Volume 13 Supplement 1

Challenges in malaria research: Core science and innovation

Open Access

Preliminary studies of biosynthesis of heme O and heme A in intraerythrocytic stages of P. falciparum

  • Raquel Simão-Gurge1,
  • Julia Cricco2,
  • Gerhard Wunderlich1,
  • Emilia Kimura1,
  • Brenda Cirulli2 and
  • Alejandro Katzin1
Malaria Journal201413(Suppl 1):P82

https://doi.org/10.1186/1475-2875-13-S1-P82

Published: 22 September 2014

Background

Intermediates of the isoprenoid metabolism can bind to heme groups. Heme is critical and its derivatives, heme O and heme A, are the main compounds of aerobic respiration. They are synthesized by farnesylation of heme groups by “heme O synthase” (HOS or Cox10) and “heme A synthase” (HAS or Cox15). The identification of heme O and heme A and characterization of enzymes involved in their synthesis are important for exploring the possible products biosynthesized by the parasite derived from the MEP pathway. Importantly, hemes A and O are essential molecules for numerous living organisms, since they are critical components of the mitochondrial electron transport chain, catalyzing the reduction of O2 to H2O. Additionally, the heme group is an important target of drugs such as artemisinin and quinolines.

Methods

The characterization of heme O in P. falciparum was done by two different methods using metabolic labeling with [3H] FPP and [14C] Glycine followed by extraction and separation through a C18 column permitting to observe heme O as well as heme B biosynthesis. The plasmodial orthologs of HOS (PfCox10) and HAS (PfCox15) genes were identified by their homology to HOS and HAS enzymes from other organisms. We then genetically tagged both genes with GFP and HA coding sequences and visualized transfectants by fl uorescence microscopy.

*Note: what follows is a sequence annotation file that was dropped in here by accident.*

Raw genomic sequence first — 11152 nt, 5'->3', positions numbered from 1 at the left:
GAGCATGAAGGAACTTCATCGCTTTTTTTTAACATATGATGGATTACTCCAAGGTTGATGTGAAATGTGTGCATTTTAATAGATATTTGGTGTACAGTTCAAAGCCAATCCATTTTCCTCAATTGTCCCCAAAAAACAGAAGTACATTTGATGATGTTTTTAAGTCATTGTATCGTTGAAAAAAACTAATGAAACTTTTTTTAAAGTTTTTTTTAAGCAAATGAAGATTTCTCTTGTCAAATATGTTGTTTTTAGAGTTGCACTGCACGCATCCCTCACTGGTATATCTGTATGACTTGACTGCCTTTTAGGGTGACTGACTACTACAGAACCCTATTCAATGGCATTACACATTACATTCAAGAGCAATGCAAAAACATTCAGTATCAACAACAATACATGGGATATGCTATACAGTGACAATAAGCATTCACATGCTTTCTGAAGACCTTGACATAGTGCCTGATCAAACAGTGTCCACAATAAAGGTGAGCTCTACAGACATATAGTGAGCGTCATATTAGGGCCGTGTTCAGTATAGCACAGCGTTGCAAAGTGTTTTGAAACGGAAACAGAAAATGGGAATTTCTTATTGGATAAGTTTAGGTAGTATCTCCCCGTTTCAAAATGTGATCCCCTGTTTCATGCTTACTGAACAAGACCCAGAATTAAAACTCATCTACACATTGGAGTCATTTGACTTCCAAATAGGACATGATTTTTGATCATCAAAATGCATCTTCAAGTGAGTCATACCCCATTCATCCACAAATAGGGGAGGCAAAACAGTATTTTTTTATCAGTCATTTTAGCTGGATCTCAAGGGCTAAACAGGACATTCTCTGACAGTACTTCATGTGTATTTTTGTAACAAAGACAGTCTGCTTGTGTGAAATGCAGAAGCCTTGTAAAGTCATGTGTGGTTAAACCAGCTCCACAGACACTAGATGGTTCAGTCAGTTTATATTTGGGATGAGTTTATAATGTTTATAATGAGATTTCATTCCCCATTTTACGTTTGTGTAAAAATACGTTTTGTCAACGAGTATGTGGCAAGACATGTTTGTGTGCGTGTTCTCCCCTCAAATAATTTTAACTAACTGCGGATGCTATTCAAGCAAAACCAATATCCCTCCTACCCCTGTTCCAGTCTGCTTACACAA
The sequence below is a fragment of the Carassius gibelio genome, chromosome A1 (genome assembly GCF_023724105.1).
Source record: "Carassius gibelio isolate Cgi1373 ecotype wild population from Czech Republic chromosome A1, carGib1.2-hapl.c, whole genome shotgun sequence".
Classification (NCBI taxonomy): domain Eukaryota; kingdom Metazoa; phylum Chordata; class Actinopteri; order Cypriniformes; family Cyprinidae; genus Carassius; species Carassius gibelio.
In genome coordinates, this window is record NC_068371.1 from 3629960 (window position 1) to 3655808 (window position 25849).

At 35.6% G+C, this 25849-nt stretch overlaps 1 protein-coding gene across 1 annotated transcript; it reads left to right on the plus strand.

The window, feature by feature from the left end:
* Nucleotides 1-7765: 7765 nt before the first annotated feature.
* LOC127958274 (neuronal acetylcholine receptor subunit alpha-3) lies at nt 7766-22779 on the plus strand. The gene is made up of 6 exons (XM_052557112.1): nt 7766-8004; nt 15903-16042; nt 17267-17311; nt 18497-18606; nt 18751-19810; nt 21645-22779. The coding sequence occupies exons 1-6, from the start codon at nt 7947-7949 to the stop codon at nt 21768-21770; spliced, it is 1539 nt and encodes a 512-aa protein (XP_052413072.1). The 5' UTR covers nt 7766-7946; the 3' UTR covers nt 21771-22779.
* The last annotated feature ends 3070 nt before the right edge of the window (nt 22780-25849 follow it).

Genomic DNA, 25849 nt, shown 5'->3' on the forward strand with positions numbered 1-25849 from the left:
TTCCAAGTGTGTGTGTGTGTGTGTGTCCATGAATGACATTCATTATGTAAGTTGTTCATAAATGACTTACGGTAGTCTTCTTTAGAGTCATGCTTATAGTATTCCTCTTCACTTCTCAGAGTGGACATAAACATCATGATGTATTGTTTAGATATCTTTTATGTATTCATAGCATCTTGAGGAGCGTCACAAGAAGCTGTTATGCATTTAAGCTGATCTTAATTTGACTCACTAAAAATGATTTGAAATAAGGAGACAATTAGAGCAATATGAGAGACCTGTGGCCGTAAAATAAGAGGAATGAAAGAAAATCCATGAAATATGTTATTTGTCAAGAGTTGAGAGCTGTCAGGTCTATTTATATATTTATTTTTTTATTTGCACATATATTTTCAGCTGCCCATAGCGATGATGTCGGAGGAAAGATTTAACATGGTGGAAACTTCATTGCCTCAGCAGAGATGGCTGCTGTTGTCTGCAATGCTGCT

Results and conclusion

We observed production of heme O and heme B in blood stage parasites. Visualization tagged PfCox10 and PfCox15 suggested that both enzymes were most probably localized in the mitochondria although PfCox10 presented an unusual extension at its N-terminus.

Authors’ Affiliations

(1)
University of São Paulo
(2)
The National University of Rosario

Copyright

© Simão-Gurge et al; licensee BioMed Central Ltd. 2014

This article is published under license to BioMed Central Ltd. This is an Open Access article distributed under the terms of the Creative Commons Attribution License (http://creativecommons.org/licenses/by/4.0), which permits unrestricted use, distribution, and reproduction in any medium, provided the original work is properly cited. The Creative Commons Public Domain Dedication waiver (http://creativecommons.org/publicdomain/zero/1.0/) applies to the data made available in this article, unless otherwise stated.

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